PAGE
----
When I broke my right talus bone (the full story here), I had a few weeks where my ankle was really swollen. But months after the injury it was already healing and there was little swelling. I know a lot of people who are recovering from a fracture or injury are wondering how long before the swelling subsides. Is it still normal if your ankle is swollen after months or even years? I’d say no, it’s not normal.
Here are four important questions you need to ask yourself if your ankle is still swollen months, or even years, after the injury:
Question #1: Are you drinking enough water?
When you’re thirsty, it’s your body telling you it needs water. The body is composed of 60-70% water. If you’re not drinking enough, your body might be having a hard time during recovery.
When you’re dehydrated, you’re not be able to flush out all the toxins in your body and all those toxins may be causing the inflammation in your ankle, at the site of your injury.
Take note that if you’re drinking 8 glasses per day, as is often recommended, that may not be enough during recovery. Better to double your water intake to help your body recover faster. Skip the beer, wine, soda, or coffee. Coffee and alcohol can cause more dehydration and that’s one thing you really want to avoid right now. But if you still absolutely, positively need a bit of caffeine, make sure you drink lots of water to make up for it!
Question #2: Are you eating the right food?
So you’re drinking enough water and moving enough, but you still have inflammation. Then it’s time to check your diet. It is a fact that there are foods that can cause inflammation in your body. If your diet is composed mostly of dairy and meat, then you’ll have to adjust if you want to reduce inflammation.
Fruits and vegetables are some of the best anti-inflammatory foods you can find – they nourish you with vitamins and minerals, provide fiber and are great for hydration too, especially raw.
You should also cut out processed food from your diet. It doesn’t matter if you’re munching on kale chips or cream and onion potato chips. Processed food can be the reason your ankle is still swollen – there is normally way too much salt, fat and other additives in it. By the way, if you’re struggling with your diet and have no idea on what to eat, contact me! And if you want an extra tool to fight inflammation, you can also check out this article for The Best Anti-Inflammatory Drink ever.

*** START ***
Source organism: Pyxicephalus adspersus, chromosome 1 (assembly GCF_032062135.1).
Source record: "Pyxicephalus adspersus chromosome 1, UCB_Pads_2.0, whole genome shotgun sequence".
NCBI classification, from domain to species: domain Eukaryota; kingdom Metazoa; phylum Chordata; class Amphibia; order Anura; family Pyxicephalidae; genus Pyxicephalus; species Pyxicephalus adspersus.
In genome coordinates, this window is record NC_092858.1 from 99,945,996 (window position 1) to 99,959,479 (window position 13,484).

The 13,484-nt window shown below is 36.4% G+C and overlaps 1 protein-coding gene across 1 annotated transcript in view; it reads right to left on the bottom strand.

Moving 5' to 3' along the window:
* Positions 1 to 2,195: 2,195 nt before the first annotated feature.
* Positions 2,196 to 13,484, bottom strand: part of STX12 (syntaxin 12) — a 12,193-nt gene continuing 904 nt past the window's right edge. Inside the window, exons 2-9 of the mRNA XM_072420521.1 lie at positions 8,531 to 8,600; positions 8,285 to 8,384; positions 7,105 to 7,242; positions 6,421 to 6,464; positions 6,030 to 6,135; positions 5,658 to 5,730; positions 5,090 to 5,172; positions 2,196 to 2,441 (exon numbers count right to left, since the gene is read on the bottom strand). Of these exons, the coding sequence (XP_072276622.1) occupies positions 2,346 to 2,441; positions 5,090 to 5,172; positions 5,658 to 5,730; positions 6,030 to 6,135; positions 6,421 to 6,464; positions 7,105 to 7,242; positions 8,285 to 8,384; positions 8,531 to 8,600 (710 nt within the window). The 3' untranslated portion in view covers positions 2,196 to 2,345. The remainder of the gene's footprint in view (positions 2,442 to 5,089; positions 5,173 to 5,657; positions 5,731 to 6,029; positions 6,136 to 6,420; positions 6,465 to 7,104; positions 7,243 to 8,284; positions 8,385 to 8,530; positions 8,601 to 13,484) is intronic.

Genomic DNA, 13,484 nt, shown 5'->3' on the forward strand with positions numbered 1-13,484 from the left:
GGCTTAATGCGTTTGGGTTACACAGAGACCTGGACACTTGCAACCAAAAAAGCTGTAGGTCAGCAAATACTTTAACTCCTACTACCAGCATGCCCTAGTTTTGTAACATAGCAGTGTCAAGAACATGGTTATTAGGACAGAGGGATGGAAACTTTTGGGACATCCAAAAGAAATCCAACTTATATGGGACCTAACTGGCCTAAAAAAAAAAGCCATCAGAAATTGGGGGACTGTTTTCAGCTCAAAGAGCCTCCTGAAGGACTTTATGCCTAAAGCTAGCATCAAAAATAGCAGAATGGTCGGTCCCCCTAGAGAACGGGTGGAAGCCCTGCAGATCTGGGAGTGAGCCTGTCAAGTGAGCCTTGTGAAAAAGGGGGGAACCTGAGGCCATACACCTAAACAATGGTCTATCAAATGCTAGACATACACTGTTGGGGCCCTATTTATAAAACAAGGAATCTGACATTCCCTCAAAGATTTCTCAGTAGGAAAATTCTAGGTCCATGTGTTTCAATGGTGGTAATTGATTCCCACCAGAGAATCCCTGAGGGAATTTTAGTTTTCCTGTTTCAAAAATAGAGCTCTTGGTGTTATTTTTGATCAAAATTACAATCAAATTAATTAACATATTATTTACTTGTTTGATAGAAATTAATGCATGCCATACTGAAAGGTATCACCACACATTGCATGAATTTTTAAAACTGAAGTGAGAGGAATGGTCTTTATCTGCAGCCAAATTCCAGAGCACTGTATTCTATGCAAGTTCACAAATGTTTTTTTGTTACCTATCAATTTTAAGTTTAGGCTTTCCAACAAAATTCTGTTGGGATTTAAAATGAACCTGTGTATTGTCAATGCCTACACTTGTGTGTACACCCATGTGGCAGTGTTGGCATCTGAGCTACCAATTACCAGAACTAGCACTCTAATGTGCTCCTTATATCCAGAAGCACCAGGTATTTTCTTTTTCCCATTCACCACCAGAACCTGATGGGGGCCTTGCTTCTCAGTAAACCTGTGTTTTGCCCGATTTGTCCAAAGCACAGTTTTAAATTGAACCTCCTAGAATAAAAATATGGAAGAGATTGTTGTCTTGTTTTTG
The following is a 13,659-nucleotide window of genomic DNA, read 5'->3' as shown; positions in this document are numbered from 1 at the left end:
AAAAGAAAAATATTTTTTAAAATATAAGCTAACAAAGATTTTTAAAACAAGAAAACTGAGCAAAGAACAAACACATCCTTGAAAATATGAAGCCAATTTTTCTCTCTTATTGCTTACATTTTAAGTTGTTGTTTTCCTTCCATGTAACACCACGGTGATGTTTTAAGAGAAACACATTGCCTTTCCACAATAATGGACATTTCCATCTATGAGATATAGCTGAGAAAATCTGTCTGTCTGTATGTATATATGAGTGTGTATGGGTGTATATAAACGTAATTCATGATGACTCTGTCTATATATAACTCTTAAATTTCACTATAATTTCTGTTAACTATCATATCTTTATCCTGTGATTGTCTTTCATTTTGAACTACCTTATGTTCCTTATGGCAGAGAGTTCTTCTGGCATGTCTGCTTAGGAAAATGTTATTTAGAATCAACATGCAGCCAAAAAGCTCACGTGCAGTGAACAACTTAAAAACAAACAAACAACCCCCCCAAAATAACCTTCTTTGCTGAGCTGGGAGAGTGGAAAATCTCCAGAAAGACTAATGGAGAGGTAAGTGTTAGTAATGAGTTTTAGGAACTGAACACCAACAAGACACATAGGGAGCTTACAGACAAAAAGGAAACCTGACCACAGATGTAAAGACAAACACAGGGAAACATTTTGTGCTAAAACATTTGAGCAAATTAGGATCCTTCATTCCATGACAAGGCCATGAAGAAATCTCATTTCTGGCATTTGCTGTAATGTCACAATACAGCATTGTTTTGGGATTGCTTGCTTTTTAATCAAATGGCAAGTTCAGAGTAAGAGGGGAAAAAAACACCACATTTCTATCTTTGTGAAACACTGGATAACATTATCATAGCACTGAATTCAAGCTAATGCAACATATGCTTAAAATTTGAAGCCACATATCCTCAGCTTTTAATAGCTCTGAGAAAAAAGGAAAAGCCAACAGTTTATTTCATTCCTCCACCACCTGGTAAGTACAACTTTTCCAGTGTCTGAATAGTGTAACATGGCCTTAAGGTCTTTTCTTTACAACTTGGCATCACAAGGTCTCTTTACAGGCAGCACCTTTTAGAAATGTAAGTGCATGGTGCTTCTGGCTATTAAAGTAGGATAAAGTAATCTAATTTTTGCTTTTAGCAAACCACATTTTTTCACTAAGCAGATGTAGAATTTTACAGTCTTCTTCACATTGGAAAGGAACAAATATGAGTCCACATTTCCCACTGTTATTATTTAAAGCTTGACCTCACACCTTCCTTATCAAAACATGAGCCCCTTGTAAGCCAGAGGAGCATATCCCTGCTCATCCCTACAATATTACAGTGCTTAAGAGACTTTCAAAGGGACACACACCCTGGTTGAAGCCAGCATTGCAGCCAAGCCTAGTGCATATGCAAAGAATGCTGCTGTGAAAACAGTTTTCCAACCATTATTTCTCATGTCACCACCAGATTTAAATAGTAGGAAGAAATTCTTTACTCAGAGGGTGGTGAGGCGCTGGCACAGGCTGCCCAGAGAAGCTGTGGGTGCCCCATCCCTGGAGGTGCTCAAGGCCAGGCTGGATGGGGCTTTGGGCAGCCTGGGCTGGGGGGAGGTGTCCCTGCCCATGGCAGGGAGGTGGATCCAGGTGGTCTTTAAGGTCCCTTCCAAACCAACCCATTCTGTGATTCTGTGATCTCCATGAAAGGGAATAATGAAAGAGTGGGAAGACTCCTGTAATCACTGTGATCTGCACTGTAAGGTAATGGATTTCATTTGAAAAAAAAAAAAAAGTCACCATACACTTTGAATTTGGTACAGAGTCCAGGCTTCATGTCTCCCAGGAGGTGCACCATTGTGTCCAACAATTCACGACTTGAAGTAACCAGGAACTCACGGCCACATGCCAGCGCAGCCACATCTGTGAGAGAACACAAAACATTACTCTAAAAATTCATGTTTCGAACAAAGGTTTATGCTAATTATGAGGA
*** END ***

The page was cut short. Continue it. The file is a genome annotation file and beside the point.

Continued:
Question #3: Are you sleeping enough?
Never underestimate the power of sleep. You might have spent days sleeping during the early stages of your recovery but it’s important that you still get enough sleep even after going back to your normal daily routine.
Lack of sleep slows down your recovery. It is during sleep that your body is able to fully recharge and recover. If you don’t get enough sleep, your body does not have its recovery quality time. If your ankle is still swelling up months or years after injury, then it’s very likely you’re not getting enough rest.
Question #4: Are you moving enough?
During recovery, it’s easy to fall back to your normal routine before the accident. But there is a fine line here – sitting in the office for hours on end may be causing your swollen ankle. And conversely, you may also be standing too much, putting strain on your ankle. Go over how you are moving on a regular day to see if you’re sitting or standing too much.
How to move more, even if you’re still injured
Moving around, keeping the foot elevated when you’re not, and doing stretching and strengthening exercises for your ankle is essential to keep the swelling down and improve your recovery. But it’s hard to know what you should be doing, and when, especially if you’re still injured.
I actually created a whole program of physiotherapist-approved exercises for myself when I broke my ankle which helped me finish a triathlon (more than one) after my doctors told me I’d never be able to walk without a limp again. More than 975 injured women and men have used it since then, and their results speak for themselves – it can be used to improve the strength and flexibility of your ankle no matter if you’re just starting your recovery, or if it’s been months since the injury. You can find out for yourself – it’s totally free to try!